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Earbuds can really harm your hearing. When to get a hearing test.

You don’t need to feel like your by yourself if you haven’t had a hearing test since you were a youngster. Sadly, we have a tendency to treat hearing loss reactively instead of proactively, and a normal adult checkup normally doesn’t include a hearing test. The majority of people ignore hearing loss, even when they are cognizant of it, for up to seven years which can severely affect your health. As a matter of fact, in the long run, it’s been proven that your overall health cost will go up if you have untreated loss of hearing.

The good news, hearing exams are easy, painless, and give a wealth of facts for our experts to assist you, both for diagnosing hearing concerns and evaluating whether interventions such as hearing aids are working. When you were younger, you might recall the audiometry test from school, but a full hearing test will give you a better understanding of your hearing without a lollipop or sticker.

It’s crucial that you routinely have your hearing tested even though you may not normally give your hearing as much attention as your teeth or eyes. You might not notice a problem with your hearing for a long time. Because hearing loss usually occurs gradually over time it’s not easy to recognize it at first, but the sooner you can, the more likely you will be able to successfully deal with it.

When Should You Be Examined?

All newborns should be tested for hearing loss, and typically, the hospital takes care of that before they are sent home. Teenagers should be screened during routine checkups with their physicians and children should have formal hearing tests at the ages of 4, 5, 6, 8 and 10 years old according to The American Academy of Pediatrics.

It’s recommended that if you are in between the ages of 18 and 49, you have your hearing checked every five years and then, as you get older, more often. After you turn 60 you should get checked every two years and if you are between 46 and 60 every three. But you may need to get tested more often. The frequency with which you should get checked will really depend on your specific circumstances. You should get your hearing tested immediately if you find that it isn’t as good as it once was. Neglected hearing loss has been connected to cognitive decline, depression and increased risk of falling and other health issues. Your capacity to do work efficiently and your relationships can also be impacted.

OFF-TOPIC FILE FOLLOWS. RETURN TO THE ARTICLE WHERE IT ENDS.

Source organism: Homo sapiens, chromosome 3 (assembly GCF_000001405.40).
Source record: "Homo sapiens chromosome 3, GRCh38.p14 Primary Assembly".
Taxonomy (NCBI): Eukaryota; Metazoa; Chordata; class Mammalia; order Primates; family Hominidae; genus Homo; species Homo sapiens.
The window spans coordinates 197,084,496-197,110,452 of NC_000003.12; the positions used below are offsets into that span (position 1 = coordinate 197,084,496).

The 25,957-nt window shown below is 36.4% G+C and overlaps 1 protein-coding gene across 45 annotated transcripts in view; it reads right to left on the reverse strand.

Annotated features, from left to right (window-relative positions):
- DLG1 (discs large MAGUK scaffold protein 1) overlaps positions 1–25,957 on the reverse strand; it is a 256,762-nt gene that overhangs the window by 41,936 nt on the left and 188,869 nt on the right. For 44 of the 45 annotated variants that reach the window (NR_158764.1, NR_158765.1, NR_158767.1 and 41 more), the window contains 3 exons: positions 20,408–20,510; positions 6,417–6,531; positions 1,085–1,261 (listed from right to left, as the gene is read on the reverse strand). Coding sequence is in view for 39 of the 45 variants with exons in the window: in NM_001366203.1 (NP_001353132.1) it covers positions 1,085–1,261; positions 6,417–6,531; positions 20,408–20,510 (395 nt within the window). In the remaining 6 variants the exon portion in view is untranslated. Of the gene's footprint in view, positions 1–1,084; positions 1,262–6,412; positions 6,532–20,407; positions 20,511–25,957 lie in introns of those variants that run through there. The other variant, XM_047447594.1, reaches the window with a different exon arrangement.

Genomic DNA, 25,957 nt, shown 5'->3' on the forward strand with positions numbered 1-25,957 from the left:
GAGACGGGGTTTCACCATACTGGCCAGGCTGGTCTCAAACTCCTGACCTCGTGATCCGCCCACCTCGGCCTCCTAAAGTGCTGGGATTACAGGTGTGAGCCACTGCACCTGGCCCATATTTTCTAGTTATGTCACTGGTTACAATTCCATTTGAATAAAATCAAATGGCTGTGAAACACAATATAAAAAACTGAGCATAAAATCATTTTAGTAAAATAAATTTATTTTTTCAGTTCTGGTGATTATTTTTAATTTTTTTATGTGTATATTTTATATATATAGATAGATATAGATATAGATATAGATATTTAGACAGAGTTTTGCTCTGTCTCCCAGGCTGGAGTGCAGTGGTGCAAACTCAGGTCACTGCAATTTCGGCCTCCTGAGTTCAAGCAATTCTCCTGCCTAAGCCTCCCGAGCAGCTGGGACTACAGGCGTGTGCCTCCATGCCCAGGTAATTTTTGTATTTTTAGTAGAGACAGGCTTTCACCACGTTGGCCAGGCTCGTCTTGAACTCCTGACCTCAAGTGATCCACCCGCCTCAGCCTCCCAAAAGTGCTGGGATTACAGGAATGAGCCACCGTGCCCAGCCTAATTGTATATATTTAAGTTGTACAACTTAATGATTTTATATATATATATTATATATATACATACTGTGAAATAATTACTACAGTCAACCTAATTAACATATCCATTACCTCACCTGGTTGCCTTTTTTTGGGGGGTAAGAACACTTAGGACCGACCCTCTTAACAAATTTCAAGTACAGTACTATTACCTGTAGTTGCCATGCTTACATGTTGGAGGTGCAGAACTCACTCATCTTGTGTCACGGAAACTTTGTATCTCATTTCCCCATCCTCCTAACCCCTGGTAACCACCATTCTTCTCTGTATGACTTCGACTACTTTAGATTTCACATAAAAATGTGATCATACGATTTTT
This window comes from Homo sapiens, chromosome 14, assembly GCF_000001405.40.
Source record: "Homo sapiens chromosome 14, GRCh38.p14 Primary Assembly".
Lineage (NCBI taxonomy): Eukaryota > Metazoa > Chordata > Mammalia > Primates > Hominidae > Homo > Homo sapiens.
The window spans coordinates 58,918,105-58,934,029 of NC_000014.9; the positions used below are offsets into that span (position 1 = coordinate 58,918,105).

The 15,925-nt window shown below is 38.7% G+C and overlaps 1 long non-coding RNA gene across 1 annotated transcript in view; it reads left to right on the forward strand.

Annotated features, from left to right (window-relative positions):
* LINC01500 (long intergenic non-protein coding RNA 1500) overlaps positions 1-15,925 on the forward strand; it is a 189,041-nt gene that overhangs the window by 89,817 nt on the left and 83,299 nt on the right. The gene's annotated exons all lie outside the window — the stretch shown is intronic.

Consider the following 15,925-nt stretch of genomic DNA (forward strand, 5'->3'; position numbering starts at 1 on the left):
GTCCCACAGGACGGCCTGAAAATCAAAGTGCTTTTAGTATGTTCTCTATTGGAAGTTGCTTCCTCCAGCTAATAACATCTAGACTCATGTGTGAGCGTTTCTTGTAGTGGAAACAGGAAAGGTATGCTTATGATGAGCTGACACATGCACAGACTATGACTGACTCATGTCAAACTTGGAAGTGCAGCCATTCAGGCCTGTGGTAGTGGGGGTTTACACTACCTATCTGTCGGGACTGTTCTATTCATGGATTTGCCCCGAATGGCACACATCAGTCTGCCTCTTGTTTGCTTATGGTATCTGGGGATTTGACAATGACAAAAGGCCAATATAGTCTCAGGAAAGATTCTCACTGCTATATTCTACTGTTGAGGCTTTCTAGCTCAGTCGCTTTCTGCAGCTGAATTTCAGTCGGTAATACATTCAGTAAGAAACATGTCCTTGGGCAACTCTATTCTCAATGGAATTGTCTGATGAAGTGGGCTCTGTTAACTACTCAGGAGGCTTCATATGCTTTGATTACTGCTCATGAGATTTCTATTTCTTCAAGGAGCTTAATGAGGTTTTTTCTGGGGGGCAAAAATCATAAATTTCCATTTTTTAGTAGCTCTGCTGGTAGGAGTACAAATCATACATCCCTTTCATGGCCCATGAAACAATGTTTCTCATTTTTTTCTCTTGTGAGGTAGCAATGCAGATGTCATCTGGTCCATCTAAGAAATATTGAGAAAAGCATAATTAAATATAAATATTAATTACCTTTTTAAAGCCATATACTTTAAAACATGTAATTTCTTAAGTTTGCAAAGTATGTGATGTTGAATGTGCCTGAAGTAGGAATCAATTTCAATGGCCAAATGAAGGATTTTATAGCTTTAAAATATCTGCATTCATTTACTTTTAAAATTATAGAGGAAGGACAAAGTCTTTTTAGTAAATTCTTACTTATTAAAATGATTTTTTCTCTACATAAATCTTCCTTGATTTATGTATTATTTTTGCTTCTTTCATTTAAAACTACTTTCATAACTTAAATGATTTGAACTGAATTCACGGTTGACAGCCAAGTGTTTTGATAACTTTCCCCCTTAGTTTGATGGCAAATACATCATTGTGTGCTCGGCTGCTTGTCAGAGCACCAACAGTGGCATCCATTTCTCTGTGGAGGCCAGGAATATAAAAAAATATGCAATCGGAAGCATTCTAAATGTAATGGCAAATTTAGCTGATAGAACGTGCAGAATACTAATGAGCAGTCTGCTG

There are also some situations in which you should have a hearing test as soon as you can to address loss of hearing that could get worse. An immediate hearing test is advisable if:

  • Your ear was infected, or there was a buildup of earwax
  • It is difficult to pinpoint where sounds are coming from
  • You are experiencing vertigo
  • Your ears have constant ringing in them
  • You find yourself having to constantly ask people to repeat themselves
  • You are unable to hear conversations, particularly when in crowded areas

Another consideration is whether you are at a greater risk for hearing loss. For example, if hearing loss runs in your family or you are exposed to loud noises regularly you should have your hearing checked more regularly.

Also, more than 200 ototoxic medications exist. These drugs can be quite harmful for your hearing and they range from some antibiotics to aspirin. So that you can be sure none of your medications are affecting your ears, consult your doctor. Consider getting your hearing tested more frequently in order to address any hearing loss immediately if you are using any ototoxic medications.

Also, take into consideration how your habits may be affecting your hearing loss. Are you using earbuds a lot? Hearing loss has substantially increased in younger people, and many experts think that this is because of the use of headphones and earbuds. Your hearing can also be substantially damaged by loud concerts, shows, and machinery. If you think that it’s time for you to get your hearing tested, schedule an appointment today.

The site information is for educational and informational purposes only and does not constitute medical advice. To receive personalized advice or treatment, schedule an appointment.